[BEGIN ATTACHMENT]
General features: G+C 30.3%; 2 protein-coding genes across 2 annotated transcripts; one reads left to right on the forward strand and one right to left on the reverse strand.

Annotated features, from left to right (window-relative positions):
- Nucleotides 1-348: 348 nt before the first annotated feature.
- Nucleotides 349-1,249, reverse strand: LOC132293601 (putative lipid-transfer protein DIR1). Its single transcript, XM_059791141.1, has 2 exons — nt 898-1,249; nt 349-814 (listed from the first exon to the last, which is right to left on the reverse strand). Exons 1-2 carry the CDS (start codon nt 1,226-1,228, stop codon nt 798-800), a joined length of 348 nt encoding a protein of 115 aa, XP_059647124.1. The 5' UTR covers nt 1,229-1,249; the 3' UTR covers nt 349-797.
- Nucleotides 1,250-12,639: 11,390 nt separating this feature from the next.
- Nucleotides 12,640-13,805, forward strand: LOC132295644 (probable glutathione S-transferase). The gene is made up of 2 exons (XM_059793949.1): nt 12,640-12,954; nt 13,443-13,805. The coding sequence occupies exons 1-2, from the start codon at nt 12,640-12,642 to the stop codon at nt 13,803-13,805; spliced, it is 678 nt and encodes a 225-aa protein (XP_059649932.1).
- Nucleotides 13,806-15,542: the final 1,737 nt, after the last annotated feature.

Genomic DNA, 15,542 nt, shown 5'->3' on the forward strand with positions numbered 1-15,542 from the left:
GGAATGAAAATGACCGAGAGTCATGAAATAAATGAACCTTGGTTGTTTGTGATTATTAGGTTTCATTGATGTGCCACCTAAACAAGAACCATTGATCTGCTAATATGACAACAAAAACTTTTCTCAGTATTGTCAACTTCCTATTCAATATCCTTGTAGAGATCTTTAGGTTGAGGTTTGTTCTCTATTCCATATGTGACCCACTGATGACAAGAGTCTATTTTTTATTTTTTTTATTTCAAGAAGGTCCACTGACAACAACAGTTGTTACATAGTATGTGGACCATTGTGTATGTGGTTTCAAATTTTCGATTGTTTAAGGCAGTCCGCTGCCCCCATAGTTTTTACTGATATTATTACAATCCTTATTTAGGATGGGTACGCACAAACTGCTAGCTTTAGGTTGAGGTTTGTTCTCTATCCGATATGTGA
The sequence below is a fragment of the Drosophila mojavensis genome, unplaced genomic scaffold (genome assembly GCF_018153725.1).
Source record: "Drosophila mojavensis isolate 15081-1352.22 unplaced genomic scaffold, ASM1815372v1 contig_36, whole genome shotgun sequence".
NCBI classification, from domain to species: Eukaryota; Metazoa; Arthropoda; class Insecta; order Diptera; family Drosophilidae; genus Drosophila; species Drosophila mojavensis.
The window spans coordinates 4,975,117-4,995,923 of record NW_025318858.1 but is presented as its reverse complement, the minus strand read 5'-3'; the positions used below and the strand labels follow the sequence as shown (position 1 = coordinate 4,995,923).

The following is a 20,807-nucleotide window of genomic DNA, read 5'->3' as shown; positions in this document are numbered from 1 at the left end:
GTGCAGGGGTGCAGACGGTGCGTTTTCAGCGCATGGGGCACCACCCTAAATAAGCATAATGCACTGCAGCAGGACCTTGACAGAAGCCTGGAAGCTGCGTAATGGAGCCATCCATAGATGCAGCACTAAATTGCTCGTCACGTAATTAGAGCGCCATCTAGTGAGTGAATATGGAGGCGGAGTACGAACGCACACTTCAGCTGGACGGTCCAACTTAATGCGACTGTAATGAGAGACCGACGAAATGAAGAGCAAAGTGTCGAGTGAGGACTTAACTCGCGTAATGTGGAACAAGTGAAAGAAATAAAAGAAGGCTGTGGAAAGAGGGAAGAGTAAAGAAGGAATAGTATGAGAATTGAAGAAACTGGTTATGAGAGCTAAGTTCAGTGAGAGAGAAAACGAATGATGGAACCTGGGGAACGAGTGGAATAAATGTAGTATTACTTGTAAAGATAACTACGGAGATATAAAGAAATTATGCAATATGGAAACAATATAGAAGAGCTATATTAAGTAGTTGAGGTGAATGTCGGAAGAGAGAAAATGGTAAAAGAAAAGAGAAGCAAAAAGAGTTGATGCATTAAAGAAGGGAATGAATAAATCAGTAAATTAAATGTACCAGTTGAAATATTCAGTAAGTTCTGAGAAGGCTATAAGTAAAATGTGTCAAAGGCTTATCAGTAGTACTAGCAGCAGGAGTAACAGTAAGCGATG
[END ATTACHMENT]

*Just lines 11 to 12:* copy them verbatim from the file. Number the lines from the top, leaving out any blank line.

Source record: "Drosophila mojavensis isolate 15081-1352.22 unplaced genomic scaffold, ASM1815372v1 contig_36, whole genome shotgun sequence".
NCBI classification, from domain to species: Eukaryota; Metazoa; Arthropoda; class Insecta; order Diptera; family Drosophilidae; genus Drosophila; species Drosophila mojavensis.